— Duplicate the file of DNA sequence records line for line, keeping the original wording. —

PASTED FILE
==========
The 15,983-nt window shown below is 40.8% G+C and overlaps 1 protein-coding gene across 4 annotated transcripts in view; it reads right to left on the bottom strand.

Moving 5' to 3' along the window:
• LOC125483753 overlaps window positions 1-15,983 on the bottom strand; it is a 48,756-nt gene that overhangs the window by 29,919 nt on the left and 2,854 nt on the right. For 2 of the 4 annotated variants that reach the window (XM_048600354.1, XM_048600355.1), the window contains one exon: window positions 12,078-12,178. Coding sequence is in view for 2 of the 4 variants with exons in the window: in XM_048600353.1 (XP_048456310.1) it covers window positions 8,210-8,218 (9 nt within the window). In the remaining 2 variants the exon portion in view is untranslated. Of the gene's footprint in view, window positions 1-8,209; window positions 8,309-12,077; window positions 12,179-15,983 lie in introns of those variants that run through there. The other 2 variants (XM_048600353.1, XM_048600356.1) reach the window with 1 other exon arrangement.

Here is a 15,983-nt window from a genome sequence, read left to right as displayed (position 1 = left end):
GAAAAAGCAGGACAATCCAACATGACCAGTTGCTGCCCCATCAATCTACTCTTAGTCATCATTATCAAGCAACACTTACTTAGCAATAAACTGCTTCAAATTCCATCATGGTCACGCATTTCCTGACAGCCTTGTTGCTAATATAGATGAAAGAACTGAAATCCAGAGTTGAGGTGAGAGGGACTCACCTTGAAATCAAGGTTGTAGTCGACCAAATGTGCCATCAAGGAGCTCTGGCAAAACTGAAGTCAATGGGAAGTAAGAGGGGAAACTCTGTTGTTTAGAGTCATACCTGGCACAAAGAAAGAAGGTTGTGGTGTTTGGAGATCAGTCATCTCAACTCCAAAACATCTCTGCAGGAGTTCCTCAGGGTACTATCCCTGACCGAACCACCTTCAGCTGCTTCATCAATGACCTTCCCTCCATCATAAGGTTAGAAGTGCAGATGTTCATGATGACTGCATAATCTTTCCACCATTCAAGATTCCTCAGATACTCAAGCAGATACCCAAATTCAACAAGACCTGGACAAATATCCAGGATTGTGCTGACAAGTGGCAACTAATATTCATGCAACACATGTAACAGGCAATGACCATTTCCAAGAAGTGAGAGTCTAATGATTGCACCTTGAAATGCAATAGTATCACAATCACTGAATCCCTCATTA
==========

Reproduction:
The 15,983-nt window shown below is 40.8% G+C and overlaps 1 protein-coding gene across 4 annotated transcripts in view; it reads right to left on the bottom strand.

Moving 5' to 3' along the window:
• LOC125483753 overlaps window positions 1-15,983 on the bottom strand; it is a 48,756-nt gene that overhangs the window by 29,919 nt on the left and 2,854 nt on the right. For 2 of the 4 annotated variants that reach the window (XM_048600354.1, XM_048600355.1), the window contains one exon: window positions 12,078-12,178. Coding sequence is in view for 2 of the 4 variants with exons in the window: in XM_048600353.1 (XP_048456310.1) it covers window positions 8,210-8,218 (9 nt within the window). In the remaining 2 variants the exon portion in view is untranslated. Of the gene's footprint in view, window positions 1-8,209; window positions 8,309-12,077; window positions 12,179-15,983 lie in introns of those variants that run through there. The other 2 variants (XM_048600353.1, XM_048600356.1) reach the window with 1 other exon arrangement.

Here is a 15,983-nt window from a genome sequence, read left to right as displayed (position 1 = left end):
GAAAAAGCAGGACAATCCAACATGACCAGTTGCTGCCCCATCAATCTACTCTTAGTCATCATTATCAAGCAACACTTACTTAGCAATAAACTGCTTCAAATTCCATCATGGTCACGCATTTCCTGACAGCCTTGTTGCTAATATAGATGAAAGAACTGAAATCCAGAGTTGAGGTGAGAGGGACTCACCTTGAAATCAAGGTTGTAGTCGACCAAATGTGCCATCAAGGAGCTCTGGCAAAACTGAAGTCAATGGGAAGTAAGAGGGGAAACTCTGTTGTTTAGAGTCATACCTGGCACAAAGAAAGAAGGTTGTGGTGTTTGGAGATCAGTCATCTCAACTCCAAAACATCTCTGCAGGAGTTCCTCAGGGTACTATCCCTGACCGAACCACCTTCAGCTGCTTCATCAATGACCTTCCCTCCATCATAAGGTTAGAAGTGCAGATGTTCATGATGACTGCATAATCTTTCCACCATTCAAGATTCCTCAGATACTCAAGCAGATACCCAAATTCAACAAGACCTGGACAAATATCCAGGATTGTGCTGACAAGTGGCAACTAATATTCATGCAACACATGTAACAGGCAATGACCATTTCCAAGAAGTGAGAGTCTAATGATTGCACCTTGAAATGCAATAGTATCACAATCACTGAATCCCTCATTA